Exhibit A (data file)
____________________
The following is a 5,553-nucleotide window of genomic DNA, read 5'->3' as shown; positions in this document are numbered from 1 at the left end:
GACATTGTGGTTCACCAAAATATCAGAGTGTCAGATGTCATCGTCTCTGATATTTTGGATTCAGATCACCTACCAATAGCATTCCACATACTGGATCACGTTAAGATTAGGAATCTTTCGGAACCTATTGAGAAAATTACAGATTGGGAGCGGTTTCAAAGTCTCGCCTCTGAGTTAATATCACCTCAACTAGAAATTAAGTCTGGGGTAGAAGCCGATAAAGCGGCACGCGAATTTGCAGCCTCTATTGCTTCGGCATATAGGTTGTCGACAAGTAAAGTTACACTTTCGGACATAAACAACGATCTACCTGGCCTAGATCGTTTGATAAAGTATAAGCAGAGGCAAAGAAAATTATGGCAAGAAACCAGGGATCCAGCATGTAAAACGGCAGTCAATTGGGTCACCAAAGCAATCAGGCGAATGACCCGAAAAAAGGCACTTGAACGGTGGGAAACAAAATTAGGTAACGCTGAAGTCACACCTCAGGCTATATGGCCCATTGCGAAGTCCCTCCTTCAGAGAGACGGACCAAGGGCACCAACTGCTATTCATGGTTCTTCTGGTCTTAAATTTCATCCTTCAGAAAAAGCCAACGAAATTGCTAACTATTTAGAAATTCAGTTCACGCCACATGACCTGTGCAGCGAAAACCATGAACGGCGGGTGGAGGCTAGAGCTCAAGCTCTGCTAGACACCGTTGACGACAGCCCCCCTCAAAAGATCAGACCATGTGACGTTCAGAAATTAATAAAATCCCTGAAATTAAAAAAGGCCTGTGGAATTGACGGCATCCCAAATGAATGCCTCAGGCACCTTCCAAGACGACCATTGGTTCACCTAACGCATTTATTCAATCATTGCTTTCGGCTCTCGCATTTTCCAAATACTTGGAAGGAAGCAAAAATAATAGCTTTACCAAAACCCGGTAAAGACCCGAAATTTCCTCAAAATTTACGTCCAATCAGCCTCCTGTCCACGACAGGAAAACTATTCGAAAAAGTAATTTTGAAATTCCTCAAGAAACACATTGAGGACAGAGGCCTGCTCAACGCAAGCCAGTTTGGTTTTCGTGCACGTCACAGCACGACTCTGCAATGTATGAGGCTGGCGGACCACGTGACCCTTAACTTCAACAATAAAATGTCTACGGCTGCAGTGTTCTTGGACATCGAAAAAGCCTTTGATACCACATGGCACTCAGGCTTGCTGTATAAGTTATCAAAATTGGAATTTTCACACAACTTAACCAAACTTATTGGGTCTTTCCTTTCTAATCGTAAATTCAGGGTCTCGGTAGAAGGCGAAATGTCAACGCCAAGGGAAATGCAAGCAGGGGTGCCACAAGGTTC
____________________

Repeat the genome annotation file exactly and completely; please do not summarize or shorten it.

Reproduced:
The following is a 5,553-nucleotide window of genomic DNA, read 5'->3' as shown; positions in this document are numbered from 1 at the left end:
GACATTGTGGTTCACCAAAATATCAGAGTGTCAGATGTCATCGTCTCTGATATTTTGGATTCAGATCACCTACCAATAGCATTCCACATACTGGATCACGTTAAGATTAGGAATCTTTCGGAACCTATTGAGAAAATTACAGATTGGGAGCGGTTTCAAAGTCTCGCCTCTGAGTTAATATCACCTCAACTAGAAATTAAGTCTGGGGTAGAAGCCGATAAAGCGGCACGCGAATTTGCAGCCTCTATTGCTTCGGCATATAGGTTGTCGACAAGTAAAGTTACACTTTCGGACATAAACAACGATCTACCTGGCCTAGATCGTTTGATAAAGTATAAGCAGAGGCAAAGAAAATTATGGCAAGAAACCAGGGATCCAGCATGTAAAACGGCAGTCAATTGGGTCACCAAAGCAATCAGGCGAATGACCCGAAAAAAGGCACTTGAACGGTGGGAAACAAAATTAGGTAACGCTGAAGTCACACCTCAGGCTATATGGCCCATTGCGAAGTCCCTCCTTCAGAGAGACGGACCAAGGGCACCAACTGCTATTCATGGTTCTTCTGGTCTTAAATTTCATCCTTCAGAAAAAGCCAACGAAATTGCTAACTATTTAGAAATTCAGTTCACGCCACATGACCTGTGCAGCGAAAACCATGAACGGCGGGTGGAGGCTAGAGCTCAAGCTCTGCTAGACACCGTTGACGACAGCCCCCCTCAAAAGATCAGACCATGTGACGTTCAGAAATTAATAAAATCCCTGAAATTAAAAAAGGCCTGTGGAATTGACGGCATCCCAAATGAATGCCTCAGGCACCTTCCAAGACGACCATTGGTTCACCTAACGCATTTATTCAATCATTGCTTTCGGCTCTCGCATTTTCCAAATACTTGGAAGGAAGCAAAAATAATAGCTTTACCAAAACCCGGTAAAGACCCGAAATTTCCTCAAAATTTACGTCCAATCAGCCTCCTGTCCACGACAGGAAAACTATTCGAAAAAGTAATTTTGAAATTCCTCAAGAAACACATTGAGGACAGAGGCCTGCTCAACGCAAGCCAGTTTGGTTTTCGTGCACGTCACAGCACGACTCTGCAATGTATGAGGCTGGCGGACCACGTGACCCTTAACTTCAACAATAAAATGTCTACGGCTGCAGTGTTCTTGGACATCGAAAAAGCCTTTGATACCACATGGCACTCAGGCTTGCTGTATAAGTTATCAAAATTGGAATTTTCACACAACTTAACCAAACTTATTGGGTCTTTCCTTTCTAATCGTAAATTCAGGGTCTCGGTAGAAGGCGAAATGTCAACGCCAAGGGAAATGCAAGCAGGGGTGCCACAAGGTTC